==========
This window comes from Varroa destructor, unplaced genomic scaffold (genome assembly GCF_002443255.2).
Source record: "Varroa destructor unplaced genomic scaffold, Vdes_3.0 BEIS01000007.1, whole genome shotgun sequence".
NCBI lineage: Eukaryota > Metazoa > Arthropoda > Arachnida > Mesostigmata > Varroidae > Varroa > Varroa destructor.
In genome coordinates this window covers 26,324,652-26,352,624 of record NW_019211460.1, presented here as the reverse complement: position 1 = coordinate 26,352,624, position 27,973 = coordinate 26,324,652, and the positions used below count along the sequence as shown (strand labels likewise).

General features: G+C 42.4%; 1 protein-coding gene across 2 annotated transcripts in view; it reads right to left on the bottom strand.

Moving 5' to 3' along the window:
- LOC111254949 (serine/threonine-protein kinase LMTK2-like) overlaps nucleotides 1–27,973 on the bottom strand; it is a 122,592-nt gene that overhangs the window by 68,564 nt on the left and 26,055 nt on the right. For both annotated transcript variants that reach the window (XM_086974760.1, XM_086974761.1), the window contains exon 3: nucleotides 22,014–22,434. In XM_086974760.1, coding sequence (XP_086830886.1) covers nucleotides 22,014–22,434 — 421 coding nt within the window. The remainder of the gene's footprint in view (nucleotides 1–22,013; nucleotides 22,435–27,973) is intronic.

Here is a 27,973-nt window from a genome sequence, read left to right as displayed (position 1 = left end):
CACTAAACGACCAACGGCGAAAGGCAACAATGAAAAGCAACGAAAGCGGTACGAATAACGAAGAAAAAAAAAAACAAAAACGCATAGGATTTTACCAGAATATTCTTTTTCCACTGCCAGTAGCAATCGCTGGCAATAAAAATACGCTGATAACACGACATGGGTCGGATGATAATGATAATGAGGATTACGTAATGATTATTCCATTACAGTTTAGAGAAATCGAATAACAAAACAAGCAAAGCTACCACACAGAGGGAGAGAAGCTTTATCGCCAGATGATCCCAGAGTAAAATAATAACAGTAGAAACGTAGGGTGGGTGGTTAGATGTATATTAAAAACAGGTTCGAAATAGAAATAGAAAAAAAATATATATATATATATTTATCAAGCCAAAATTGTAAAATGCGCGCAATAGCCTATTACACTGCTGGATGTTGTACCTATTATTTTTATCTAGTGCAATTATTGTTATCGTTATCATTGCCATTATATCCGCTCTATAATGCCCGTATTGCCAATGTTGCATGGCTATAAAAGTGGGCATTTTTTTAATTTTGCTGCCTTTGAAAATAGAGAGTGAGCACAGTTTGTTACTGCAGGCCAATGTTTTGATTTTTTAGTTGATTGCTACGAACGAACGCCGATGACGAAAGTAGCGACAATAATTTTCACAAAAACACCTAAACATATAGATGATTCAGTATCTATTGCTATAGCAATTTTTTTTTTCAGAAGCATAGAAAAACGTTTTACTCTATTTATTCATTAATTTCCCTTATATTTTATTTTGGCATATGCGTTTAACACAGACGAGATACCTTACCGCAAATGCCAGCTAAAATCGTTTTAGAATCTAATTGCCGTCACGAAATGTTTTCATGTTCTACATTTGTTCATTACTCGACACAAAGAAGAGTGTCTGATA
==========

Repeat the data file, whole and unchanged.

This window comes from Varroa destructor, unplaced genomic scaffold (genome assembly GCF_002443255.2).
Source record: "Varroa destructor unplaced genomic scaffold, Vdes_3.0 BEIS01000007.1, whole genome shotgun sequence".
NCBI lineage: Eukaryota > Metazoa > Arthropoda > Arachnida > Mesostigmata > Varroidae > Varroa > Varroa destructor.
In genome coordinates this window covers 26,324,652-26,352,624 of record NW_019211460.1, presented here as the reverse complement: position 1 = coordinate 26,352,624, position 27,973 = coordinate 26,324,652, and the positions used below count along the sequence as shown (strand labels likewise).

General features: G+C 42.4%; 1 protein-coding gene across 2 annotated transcripts in view; it reads right to left on the bottom strand.

Moving 5' to 3' along the window:
- LOC111254949 (serine/threonine-protein kinase LMTK2-like) overlaps nucleotides 1–27,973 on the bottom strand; it is a 122,592-nt gene that overhangs the window by 68,564 nt on the left and 26,055 nt on the right. For both annotated transcript variants that reach the window (XM_086974760.1, XM_086974761.1), the window contains exon 3: nucleotides 22,014–22,434. In XM_086974760.1, coding sequence (XP_086830886.1) covers nucleotides 22,014–22,434 — 421 coding nt within the window. The remainder of the gene's footprint in view (nucleotides 1–22,013; nucleotides 22,435–27,973) is intronic.

Here is a 27,973-nt window from a genome sequence, read left to right as displayed (position 1 = left end):
CACTAAACGACCAACGGCGAAAGGCAACAATGAAAAGCAACGAAAGCGGTACGAATAACGAAGAAAAAAAAAAACAAAAACGCATAGGATTTTACCAGAATATTCTTTTTCCACTGCCAGTAGCAATCGCTGGCAATAAAAATACGCTGATAACACGACATGGGTCGGATGATAATGATAATGAGGATTACGTAATGATTATTCCATTACAGTTTAGAGAAATCGAATAACAAAACAAGCAAAGCTACCACACAGAGGGAGAGAAGCTTTATCGCCAGATGATCCCAGAGTAAAATAATAACAGTAGAAACGTAGGGTGGGTGGTTAGATGTATATTAAAAACAGGTTCGAAATAGAAATAGAAAAAAAATATATATATATATATTTATCAAGCCAAAATTGTAAAATGCGCGCAATAGCCTATTACACTGCTGGATGTTGTACCTATTATTTTTATCTAGTGCAATTATTGTTATCGTTATCATTGCCATTATATCCGCTCTATAATGCCCGTATTGCCAATGTTGCATGGCTATAAAAGTGGGCATTTTTTTAATTTTGCTGCCTTTGAAAATAGAGAGTGAGCACAGTTTGTTACTGCAGGCCAATGTTTTGATTTTTTAGTTGATTGCTACGAACGAACGCCGATGACGAAAGTAGCGACAATAATTTTCACAAAAACACCTAAACATATAGATGATTCAGTATCTATTGCTATAGCAATTTTTTTTTTCAGAAGCATAGAAAAACGTTTTACTCTATTTATTCATTAATTTCCCTTATATTTTATTTTGGCATATGCGTTTAACACAGACGAGATACCTTACCGCAAATGCCAGCTAAAATCGTTTTAGAATCTAATTGCCGTCACGAAATGTTTTCATGTTCTACATTTGTTCATTACTCGACACAAAGAAGAGTGTCTGATA